1. Disputation – e.g. write an essay marshalling all the evidence that the obsession is incorrect. Read the essay every day and improve it over time; argue it in front of an audience.

2. Socratic questioning – ask questions that gently lead patients to recognize that their obsession is not a realistic concern.

3. Metacognitive therapy – normalize the thought by showing patients research indicating that almost everyone experiences these thoughts of danger.

4. Acceptance & Commitment Therapy – the “clouds in the sky” or “leaves on a stream” techniques help the patient see the obsession as a meaningless thought.

Cognitive techniques will not reinforce compulsive reassurance-seeking unless they are provided when patients have sought reassurance. Furthermore, cognitive techniques are not merely logical advice. They must be well-timed, creative, convincing, and repeated many times in many ways.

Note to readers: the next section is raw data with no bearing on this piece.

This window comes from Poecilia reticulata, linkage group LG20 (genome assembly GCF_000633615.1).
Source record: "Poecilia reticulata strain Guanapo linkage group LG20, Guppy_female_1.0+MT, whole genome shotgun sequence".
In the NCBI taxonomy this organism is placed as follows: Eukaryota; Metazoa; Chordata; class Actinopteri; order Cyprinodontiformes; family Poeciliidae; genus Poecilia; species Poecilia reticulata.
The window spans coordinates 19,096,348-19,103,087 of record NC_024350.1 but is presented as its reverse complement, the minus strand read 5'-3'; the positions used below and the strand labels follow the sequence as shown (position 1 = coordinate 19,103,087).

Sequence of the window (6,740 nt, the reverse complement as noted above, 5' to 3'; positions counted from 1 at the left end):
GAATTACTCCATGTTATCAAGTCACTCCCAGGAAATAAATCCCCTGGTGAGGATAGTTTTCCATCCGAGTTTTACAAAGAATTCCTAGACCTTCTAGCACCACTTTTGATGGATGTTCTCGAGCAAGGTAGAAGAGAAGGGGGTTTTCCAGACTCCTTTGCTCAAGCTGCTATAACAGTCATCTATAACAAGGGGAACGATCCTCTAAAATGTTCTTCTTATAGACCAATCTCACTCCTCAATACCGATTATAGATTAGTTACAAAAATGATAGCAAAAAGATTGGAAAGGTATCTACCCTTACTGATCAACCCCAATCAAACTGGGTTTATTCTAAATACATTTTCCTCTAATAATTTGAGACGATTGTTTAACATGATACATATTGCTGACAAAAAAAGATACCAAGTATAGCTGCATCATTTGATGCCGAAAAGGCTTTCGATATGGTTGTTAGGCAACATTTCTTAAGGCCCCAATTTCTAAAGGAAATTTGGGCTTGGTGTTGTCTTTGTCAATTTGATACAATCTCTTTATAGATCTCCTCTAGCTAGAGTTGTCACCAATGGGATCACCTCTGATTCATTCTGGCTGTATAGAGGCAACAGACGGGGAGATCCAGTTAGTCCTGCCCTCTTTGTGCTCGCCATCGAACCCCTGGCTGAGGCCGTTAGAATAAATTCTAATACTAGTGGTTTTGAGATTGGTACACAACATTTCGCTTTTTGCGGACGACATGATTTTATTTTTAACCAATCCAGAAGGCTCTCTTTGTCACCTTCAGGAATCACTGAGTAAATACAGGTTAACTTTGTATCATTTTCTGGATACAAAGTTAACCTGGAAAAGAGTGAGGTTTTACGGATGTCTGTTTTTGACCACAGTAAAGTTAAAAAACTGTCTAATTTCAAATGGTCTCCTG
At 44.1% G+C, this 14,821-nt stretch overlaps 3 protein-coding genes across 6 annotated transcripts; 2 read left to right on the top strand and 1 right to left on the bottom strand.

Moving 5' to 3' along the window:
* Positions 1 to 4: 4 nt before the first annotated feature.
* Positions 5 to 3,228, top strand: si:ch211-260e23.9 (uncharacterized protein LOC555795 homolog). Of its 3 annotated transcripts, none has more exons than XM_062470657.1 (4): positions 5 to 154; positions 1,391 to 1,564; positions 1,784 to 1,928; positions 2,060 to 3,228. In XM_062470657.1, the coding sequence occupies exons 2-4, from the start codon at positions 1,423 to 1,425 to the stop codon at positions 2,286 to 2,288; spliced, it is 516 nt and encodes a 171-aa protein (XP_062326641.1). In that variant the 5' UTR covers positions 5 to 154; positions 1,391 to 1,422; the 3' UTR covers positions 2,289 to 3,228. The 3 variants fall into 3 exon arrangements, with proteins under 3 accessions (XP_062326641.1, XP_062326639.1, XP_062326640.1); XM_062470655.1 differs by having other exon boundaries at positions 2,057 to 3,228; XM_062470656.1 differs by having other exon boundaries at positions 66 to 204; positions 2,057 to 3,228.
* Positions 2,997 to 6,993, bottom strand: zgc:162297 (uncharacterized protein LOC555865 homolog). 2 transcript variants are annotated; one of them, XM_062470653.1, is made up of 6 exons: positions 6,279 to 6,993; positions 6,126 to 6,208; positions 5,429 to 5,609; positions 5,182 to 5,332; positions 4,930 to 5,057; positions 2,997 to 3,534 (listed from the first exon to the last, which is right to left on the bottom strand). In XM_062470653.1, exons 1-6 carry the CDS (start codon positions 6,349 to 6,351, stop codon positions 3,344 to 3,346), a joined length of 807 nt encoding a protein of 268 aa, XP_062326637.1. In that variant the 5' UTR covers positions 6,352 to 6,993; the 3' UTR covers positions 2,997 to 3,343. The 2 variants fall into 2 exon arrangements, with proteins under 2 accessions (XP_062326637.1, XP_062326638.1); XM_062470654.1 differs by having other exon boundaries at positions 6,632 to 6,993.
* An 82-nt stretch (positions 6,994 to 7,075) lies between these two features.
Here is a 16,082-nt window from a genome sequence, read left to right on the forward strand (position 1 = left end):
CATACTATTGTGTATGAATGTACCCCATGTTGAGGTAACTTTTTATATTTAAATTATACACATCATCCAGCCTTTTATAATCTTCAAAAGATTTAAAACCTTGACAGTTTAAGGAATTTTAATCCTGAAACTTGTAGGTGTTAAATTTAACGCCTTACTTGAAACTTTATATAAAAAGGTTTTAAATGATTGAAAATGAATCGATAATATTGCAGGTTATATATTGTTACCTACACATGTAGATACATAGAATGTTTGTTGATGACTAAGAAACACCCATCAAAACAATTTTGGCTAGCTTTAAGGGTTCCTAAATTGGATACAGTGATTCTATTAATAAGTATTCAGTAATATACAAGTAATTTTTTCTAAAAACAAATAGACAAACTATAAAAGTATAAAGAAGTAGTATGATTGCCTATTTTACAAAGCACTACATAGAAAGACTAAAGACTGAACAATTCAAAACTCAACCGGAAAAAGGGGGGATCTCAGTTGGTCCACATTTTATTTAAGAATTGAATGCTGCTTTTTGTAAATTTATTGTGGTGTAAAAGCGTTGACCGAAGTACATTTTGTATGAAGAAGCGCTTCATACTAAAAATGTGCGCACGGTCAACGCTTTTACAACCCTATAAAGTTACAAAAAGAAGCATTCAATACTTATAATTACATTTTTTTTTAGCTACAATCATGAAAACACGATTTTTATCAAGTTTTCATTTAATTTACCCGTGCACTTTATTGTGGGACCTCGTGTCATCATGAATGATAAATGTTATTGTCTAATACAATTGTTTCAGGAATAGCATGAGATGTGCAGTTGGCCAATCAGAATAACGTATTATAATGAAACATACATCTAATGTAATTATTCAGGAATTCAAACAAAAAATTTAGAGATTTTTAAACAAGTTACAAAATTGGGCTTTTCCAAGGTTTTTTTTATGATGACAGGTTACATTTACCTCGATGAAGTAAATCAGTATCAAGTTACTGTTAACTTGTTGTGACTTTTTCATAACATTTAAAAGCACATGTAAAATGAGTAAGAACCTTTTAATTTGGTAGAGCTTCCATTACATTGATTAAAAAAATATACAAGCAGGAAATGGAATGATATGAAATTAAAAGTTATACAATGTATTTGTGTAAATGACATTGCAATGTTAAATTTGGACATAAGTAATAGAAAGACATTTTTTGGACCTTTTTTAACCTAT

Other techniques that Dr. Spett said would improve outcome include:

1. Let patients choose the treatment: response prevention, exposure, or cognitive techniques. Research indicates better outcome with patient choice.

2. Bring family members into treatment. They must learn not to accommodate and reinforce OCD. In addition, they often provide information about the patient’s obsessions and compulsions the patient has not revealed.

3. Treat other problems besides OCD. When any other psychological problem improves, OCD will probably improve as well.

4. Refer the patient to another therapist when treatment is stuck. Another therapist may try some approach you didn’t consider.

Obsessive Compulsive Personality (OCP)

Obsessive Compulsive Personality Disorder (or OCP traits) is a disorder of values.